Everyman with a Twist


The Blue Mountain Theatre Department held the production of Everyman 2.0 on September 30th – October 2nd in Garett Hall Auditorium, based off the play Everyman with the actors giving it a more modernized vibe.


This adaptation awarded Chloe Harris the lead role of Everyman. I asked her how she obtained the lead role. She answered, “Truthfully, I didn’t audition for the lead role. I am in BMC’s drama team, IMPACT, and all its members are required to audition. I would have been satisfied with any part, though I was very flattered to have been offered the lead.”


Chloe portrayed this part just as the original play described the male role. When she first made her appearance on stage, she was taking selfies with a cellphone. This showed the pride that Everyman let control his life. Everyman was only concerned with things that benefited him.


The original play also included a doctor as the messenger, when in this play an Angel portrays that character.


Everyman’s journey to his reckoning isn’t easy. He had to find a way to be forgiven for all of the bad that he had done in his life, and he had to do it quick. Everyman 2.0 explained this to the audience by using a book. This book was described as “the reckoning journal”. It kept track of all the good and bad that happened in someone’s life, and Everyman’s was full of red. Red represented bad and green represented good. There was not a single green line in Everyman’s reckoning book.


The original play, along with the 2.0 version, informs its audience on Everyman’s love for worldly things such as riches and fellowship, but they changed one aspect of worldly desires. When Everyman was portrayed originally as a male role, he also had a love for goods—material things of the world. Everyman 2.0 uses the character Riches in the place of Goods.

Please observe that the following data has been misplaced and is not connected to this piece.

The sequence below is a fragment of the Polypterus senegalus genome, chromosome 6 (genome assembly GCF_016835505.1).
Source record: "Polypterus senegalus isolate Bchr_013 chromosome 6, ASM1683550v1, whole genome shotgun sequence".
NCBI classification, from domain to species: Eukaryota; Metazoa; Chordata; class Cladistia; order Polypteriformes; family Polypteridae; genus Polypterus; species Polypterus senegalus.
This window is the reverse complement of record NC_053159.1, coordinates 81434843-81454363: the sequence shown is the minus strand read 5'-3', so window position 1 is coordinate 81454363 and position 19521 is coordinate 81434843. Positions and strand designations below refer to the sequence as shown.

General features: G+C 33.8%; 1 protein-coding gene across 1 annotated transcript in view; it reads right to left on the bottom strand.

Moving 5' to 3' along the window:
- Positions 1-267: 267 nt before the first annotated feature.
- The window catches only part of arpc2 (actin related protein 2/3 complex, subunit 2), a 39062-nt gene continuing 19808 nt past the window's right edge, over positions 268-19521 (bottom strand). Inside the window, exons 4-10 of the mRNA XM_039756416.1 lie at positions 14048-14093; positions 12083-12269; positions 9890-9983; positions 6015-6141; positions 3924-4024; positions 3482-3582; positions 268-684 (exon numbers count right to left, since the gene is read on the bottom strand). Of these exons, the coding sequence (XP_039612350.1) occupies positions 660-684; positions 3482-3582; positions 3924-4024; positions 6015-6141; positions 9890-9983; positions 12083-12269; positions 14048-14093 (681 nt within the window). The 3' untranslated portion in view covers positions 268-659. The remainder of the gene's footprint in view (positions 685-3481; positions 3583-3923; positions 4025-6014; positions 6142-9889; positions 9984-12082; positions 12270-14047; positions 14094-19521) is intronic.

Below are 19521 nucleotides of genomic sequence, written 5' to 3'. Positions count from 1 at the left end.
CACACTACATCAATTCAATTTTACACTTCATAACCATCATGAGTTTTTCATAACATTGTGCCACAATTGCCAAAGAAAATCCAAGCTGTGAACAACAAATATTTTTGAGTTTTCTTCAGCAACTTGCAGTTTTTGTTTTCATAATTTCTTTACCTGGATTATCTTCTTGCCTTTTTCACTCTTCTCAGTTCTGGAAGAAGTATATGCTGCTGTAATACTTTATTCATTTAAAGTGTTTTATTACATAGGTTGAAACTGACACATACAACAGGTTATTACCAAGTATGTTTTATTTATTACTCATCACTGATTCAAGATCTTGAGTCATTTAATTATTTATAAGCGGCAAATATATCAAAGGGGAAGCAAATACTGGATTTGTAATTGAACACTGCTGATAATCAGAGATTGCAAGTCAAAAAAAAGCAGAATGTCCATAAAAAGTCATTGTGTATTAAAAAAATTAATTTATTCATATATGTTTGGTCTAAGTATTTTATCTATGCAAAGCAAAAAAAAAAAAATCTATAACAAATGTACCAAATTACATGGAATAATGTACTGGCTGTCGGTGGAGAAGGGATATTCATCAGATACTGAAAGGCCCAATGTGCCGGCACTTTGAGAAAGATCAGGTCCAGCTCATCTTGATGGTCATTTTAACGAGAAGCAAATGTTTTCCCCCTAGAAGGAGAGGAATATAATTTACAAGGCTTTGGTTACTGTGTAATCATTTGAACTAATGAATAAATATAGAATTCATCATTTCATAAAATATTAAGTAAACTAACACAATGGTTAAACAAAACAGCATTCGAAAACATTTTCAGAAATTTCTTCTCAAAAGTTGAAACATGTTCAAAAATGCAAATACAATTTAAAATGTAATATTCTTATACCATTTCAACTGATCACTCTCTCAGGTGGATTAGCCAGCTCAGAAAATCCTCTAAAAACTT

There are also changes to the family roles. Instead of “Kindred” and “Cousin,” there is “Auntie.” Shiloh Rose Mauney plays the role of “Auntie”. She is shown enjoying her cat, and talking about the many others she had. She also liked to bake for Everyman, and told her she would always be there for her. However, when Everyman reaches out to her Auntie, she is devastated when she informs her she will not assist her on her journey. This goes hand and hand with the original version. There are times when people think family is all they have, but sometimes family isn’t what one needs and they won’t be there.


Christi Mitchell mentioned after the play that one of our faculty members stepped into a role the Monday prior to opening night. Dr. Greg Long, Chair of the Department of Fine Arts and professor of music at Blue Mountain College, filled the role of “Son” or the “understudy for God”. He was present in many important scenes in the play. Dr. Long voiced his script clearly and thoroughly as if he had been there from the first rehearsal. I asked him how he managed to memorize his lines and present them so formally and he replied, “I was running the lines in my head while driving, during any breaks in my daily schedule, while taking walks on campus and at home before going to bed.”


Everyman 2.0 was a success. This adaptation took a new path of sharing the gospel of Jesus Christ, which is the goal of a morality play.